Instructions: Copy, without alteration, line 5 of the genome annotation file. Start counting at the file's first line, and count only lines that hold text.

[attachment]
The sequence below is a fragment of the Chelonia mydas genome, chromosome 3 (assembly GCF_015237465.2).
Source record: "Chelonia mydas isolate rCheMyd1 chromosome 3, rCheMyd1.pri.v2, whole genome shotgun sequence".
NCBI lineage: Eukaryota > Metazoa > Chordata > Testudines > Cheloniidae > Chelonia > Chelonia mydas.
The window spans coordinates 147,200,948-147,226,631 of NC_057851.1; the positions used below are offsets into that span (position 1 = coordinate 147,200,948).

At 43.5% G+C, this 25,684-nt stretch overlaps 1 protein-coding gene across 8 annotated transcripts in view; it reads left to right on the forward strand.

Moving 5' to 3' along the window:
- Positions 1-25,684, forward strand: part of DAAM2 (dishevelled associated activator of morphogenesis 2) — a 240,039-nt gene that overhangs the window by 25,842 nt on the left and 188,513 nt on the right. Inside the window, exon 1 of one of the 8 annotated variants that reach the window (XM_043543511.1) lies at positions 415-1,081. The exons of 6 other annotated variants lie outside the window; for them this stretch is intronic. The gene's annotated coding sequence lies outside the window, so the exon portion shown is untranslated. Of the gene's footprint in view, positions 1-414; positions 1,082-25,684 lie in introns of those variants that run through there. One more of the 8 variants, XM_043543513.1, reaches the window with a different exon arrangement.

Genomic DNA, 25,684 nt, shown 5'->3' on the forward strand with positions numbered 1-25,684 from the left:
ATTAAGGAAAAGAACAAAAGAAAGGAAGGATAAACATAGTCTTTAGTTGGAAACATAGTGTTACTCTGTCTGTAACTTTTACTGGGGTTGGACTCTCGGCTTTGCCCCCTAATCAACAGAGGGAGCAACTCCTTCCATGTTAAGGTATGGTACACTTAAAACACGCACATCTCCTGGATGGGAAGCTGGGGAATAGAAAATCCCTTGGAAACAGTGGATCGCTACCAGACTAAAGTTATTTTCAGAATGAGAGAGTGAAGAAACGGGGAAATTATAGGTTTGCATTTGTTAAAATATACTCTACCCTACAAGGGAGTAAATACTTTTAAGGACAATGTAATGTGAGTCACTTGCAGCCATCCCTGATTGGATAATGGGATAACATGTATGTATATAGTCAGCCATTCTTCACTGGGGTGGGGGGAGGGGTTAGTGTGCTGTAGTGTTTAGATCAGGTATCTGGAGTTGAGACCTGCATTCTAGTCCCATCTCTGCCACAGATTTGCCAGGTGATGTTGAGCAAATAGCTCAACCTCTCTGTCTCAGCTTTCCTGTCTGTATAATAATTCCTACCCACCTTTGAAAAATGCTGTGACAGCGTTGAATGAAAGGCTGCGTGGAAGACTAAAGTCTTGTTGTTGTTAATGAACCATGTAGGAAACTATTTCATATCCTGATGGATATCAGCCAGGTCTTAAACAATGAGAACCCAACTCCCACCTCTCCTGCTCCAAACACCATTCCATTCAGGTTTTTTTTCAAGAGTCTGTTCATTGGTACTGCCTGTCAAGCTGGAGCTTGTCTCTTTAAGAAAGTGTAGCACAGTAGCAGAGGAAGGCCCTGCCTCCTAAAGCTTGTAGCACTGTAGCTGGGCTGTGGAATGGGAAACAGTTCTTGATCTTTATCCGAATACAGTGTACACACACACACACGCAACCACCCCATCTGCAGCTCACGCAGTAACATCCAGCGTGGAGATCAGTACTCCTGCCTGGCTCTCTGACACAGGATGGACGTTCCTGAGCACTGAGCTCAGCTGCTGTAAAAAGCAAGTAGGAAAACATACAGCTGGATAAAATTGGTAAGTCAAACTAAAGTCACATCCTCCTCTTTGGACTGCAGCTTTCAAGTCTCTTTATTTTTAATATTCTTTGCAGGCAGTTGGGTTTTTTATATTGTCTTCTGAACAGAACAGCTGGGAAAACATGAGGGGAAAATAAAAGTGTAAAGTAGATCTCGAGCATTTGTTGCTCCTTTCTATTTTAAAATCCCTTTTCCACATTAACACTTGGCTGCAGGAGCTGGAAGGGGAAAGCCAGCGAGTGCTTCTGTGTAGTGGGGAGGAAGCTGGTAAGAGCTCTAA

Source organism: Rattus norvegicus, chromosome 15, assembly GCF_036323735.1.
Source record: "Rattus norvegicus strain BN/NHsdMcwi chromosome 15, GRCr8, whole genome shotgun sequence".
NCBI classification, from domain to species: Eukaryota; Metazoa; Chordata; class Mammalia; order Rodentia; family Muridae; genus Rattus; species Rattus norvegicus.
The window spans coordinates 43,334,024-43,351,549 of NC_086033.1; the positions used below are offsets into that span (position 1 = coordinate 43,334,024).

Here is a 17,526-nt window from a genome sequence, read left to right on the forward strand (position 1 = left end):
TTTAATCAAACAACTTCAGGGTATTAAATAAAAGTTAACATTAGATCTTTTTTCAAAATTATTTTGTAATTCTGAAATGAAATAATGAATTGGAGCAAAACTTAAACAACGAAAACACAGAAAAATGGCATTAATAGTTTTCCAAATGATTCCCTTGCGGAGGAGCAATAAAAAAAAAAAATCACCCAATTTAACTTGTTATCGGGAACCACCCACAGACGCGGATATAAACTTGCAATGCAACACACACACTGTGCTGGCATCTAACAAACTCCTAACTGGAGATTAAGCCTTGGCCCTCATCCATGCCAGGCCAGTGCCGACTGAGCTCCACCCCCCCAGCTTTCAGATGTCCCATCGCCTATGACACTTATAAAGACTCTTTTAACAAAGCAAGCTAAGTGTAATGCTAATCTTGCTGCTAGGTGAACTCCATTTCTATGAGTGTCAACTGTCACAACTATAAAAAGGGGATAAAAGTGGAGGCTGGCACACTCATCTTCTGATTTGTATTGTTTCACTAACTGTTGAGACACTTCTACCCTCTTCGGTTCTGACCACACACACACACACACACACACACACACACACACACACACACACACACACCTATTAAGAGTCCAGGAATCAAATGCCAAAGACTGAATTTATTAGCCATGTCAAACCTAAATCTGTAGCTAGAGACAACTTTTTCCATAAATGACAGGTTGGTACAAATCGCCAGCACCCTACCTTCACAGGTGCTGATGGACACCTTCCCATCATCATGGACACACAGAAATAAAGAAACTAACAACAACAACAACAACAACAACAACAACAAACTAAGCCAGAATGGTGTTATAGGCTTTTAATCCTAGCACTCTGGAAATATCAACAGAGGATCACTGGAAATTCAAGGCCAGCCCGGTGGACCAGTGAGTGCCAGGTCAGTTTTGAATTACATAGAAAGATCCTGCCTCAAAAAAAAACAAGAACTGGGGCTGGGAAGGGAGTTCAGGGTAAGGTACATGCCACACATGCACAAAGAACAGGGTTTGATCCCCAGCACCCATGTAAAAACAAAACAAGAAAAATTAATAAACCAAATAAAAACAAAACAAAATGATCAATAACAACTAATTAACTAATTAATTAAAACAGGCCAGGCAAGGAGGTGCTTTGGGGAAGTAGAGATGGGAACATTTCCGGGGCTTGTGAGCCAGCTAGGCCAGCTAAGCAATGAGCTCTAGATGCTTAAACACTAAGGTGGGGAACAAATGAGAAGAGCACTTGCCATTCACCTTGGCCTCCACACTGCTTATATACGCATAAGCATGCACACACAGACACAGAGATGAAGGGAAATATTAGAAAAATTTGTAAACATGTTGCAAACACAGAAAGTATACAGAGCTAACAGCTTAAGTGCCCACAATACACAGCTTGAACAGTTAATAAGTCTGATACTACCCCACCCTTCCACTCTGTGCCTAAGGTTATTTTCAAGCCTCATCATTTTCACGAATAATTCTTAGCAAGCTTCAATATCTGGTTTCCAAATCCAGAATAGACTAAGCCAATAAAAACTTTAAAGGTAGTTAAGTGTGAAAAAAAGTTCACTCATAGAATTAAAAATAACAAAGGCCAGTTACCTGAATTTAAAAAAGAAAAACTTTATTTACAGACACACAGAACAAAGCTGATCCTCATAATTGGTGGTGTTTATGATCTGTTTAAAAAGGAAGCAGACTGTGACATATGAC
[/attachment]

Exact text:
At 43.5% G+C, this 25,684-nt stretch overlaps 1 protein-coding gene across 8 annotated transcripts in view; it reads left to right on the forward strand.